Glasgow, Scotland – Indigenous community members from around the world gathered today at the global climate conference, COP26, to highlight the disturbing correlation between Missing and Murdered Indigenous women, queer, trans, and two-spirit peoples and the resource extraction industry – oil and gas, mining, forestry, and hydro development – which are root causes of the climate crisis.
”Indigenous women are the primary line of defense against the violence perpetrated by extractive industries on our territories. We defend with our own bodies the health of our families, communities, and lands, and we fight every day against the colonialist exploitation of multinationals from the global North. We demand that the world respect our autonomy and respect the forest as a living being with consciousness and that extractivism in the Amazon and all over the word end NOW.” -Mireya Gualinga, Member of the Government Advisory Board of the Kichwa Community of Sarayaku
As climate chaos rages forward, Indigenous communities and land defenders continue to remain on the frontlines challenging the continued expansion of major contributors to the climate crisis. According to the Front Line Defenders 2020 report, the three most targeted sectors of human rights defence were: land, environmental and Indigenous Peoples’ rights (21%), LGBTIQ+ rights (14%), and women’s rights (11%). Of the 331 human rights defenders killed in 2020, 26% were working on Indigenous Peoples’ rights.
In 2016, the international community was horrified when Berta Caceres, a Lenca Indigenous rights fighter, co-founder of the Council of Popular and Indigenous Organizations of Honduras, and Goldman Environmental prize winner was assassinated. Her murder galvanized global protest to pressure the Honduran government to charger her killers and the authorities that ordered her murder. Her death highlighted the extreme dangers that women face when challenging governments and extractive industries.
“The murder and disappearance of Indigenous women, queer, trans, and two-spirit peoples is a form of colonial violence that impacts Indigenous communities globally,” explains Cheghajimixw from the Tla’amin Nation. “Violence against our bodies accompanies violence against the lands in the form of resource extraction, fossil fuel industries, and the policing of our resistance movements by settler governments. We are of the land, and as our lands are targeted so are we. There will be no climate justice until there is justice for every Indigenous person murdered in the name of extractive economies.”
There are clear connections between the destruction on the land and the desecration of the lives and bodies of Indigenous peoples, especially women and girls. Many of the extractive industries require “man camps” — resource extraction sites employed by a male-dominated transient workforce. These camps correlate with an increased rate of sexual assault, harassment, STIs, and human trafficking. This was such a problem that Canada’s National Inquiry into Missing and Murdered Indigenous Women and Girls dedicated an entire section addressing the violence at extractive sites and included five government-level recommendations to address the crisis.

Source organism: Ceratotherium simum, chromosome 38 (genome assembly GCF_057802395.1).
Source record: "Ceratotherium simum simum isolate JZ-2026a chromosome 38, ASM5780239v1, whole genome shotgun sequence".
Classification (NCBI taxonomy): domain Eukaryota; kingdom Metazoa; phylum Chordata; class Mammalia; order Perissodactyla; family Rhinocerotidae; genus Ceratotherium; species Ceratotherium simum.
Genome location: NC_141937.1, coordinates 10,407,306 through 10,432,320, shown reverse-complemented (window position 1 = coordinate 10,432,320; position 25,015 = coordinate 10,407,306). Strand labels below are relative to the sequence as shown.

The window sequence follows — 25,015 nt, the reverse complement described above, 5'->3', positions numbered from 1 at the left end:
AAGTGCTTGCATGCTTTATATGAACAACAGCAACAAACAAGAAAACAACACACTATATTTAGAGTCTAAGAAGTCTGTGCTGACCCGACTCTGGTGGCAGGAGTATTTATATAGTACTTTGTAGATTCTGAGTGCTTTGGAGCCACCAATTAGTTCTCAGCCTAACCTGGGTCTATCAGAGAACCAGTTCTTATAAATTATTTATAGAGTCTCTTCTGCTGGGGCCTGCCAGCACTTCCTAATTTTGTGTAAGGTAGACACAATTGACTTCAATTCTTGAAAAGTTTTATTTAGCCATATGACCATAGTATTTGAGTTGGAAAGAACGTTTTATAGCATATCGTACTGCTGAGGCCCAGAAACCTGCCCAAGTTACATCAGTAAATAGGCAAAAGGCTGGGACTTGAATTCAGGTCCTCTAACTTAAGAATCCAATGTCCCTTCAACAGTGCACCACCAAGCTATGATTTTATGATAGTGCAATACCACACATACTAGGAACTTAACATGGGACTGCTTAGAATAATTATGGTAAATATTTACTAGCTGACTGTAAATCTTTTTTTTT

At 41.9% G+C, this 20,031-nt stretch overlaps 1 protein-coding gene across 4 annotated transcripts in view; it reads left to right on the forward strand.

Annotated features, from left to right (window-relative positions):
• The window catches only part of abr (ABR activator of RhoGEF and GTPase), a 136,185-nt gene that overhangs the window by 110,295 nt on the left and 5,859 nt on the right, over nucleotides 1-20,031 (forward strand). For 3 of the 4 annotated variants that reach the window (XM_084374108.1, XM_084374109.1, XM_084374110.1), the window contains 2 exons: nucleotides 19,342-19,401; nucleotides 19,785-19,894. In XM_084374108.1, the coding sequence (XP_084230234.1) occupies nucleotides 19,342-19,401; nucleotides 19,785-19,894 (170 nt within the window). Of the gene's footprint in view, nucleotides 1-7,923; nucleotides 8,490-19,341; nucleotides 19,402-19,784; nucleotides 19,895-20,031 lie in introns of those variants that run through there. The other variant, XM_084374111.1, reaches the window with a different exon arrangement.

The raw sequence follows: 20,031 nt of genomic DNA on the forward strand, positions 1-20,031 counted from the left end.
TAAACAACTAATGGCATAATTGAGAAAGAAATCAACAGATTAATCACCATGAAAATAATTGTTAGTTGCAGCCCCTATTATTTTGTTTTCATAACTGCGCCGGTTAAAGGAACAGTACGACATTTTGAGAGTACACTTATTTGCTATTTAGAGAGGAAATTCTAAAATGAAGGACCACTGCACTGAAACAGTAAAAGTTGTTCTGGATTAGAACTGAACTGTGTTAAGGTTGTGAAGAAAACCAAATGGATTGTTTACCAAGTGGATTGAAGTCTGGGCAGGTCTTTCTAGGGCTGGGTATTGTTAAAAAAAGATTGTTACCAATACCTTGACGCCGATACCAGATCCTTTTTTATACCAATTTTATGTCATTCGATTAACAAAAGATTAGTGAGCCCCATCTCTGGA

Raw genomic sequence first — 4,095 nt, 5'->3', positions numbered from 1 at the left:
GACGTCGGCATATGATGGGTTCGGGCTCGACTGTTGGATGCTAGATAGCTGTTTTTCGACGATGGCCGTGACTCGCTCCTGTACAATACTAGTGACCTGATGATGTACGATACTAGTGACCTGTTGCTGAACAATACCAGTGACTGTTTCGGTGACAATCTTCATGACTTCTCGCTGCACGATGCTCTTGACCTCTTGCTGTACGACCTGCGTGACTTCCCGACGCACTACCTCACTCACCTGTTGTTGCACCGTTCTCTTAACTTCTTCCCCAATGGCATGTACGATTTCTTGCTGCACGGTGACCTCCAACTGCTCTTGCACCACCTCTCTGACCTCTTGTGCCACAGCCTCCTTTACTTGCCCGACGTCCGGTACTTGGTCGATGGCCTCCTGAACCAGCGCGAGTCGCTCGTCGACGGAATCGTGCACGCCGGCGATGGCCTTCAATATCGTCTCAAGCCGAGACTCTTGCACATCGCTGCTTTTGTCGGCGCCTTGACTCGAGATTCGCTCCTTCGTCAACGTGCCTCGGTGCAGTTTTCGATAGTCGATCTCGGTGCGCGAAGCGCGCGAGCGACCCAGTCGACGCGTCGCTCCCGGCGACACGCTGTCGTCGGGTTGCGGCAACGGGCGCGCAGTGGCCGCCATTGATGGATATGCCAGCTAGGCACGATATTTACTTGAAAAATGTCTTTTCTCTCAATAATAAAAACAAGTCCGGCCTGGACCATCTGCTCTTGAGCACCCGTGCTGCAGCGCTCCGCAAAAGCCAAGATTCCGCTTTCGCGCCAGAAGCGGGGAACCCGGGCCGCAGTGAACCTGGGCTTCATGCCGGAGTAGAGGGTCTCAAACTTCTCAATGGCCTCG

While many activist groups and Indigenous nations have outlined the connection of extractive projects and sexual violence for decades, a 2017 article in the Harvard Journal of Law and Gender cites that “rural communities do not have the infrastructure, leadership capacity, or expertise to respond to the rapid social changes and population growth,” which creates conditions where violence against Indigenous women festers. Extractive industries pose such a threat to Indigenous women, queer, and trans people that some Indigenous nations have chosen to supply their health centres with rape kits to prepare for the influx of male workers.
“They look at us just as disposable, just like they look at our frontline communities as sacrifice zones. Man camps move through, they set up in hotels and motels. They bring drugs and alcohol, they steal our women through direct kidnapping and through enticements, and then They’re never found again.” Casey Camp-Horinek, Ponca Nation Environmental Ambassador
Indigenous communities face some of the worst impacts on the frontlines of extractive industries that are exacerbating the climate crisis further putting our life ways at risk. Deforestation, destruction of wetlands, loss of traditional food sources, water scarcity and contamination, increased illnesses associated with all of the above. Moreover, our communities are experiencing new forms of colonialization, cultural genocide and femicide associated with the climate crisis and continued business as usual by high emitting industries.
“We want to tell the world that the jungle, our home, is bleeding from the presence of extractive mining and oil companies that are destroying the only forests we have left; today as we are here, thousands of hectares are being cut down and our culture and identity is in danger. We want the banks and governments to understand once and for all the immense damage that they continue to cause to our peoples when they finance the trade of Amazon crude; today they have the opportunity to show the world that they are on the side of humanity’s survival, and finally stop the devastation of the planet.”-Nemo Andy Guiquita, Director of Women and Health for the Confederation of Indigenous Nationalities of the Ecuadorian Amazon (CONFENIAE)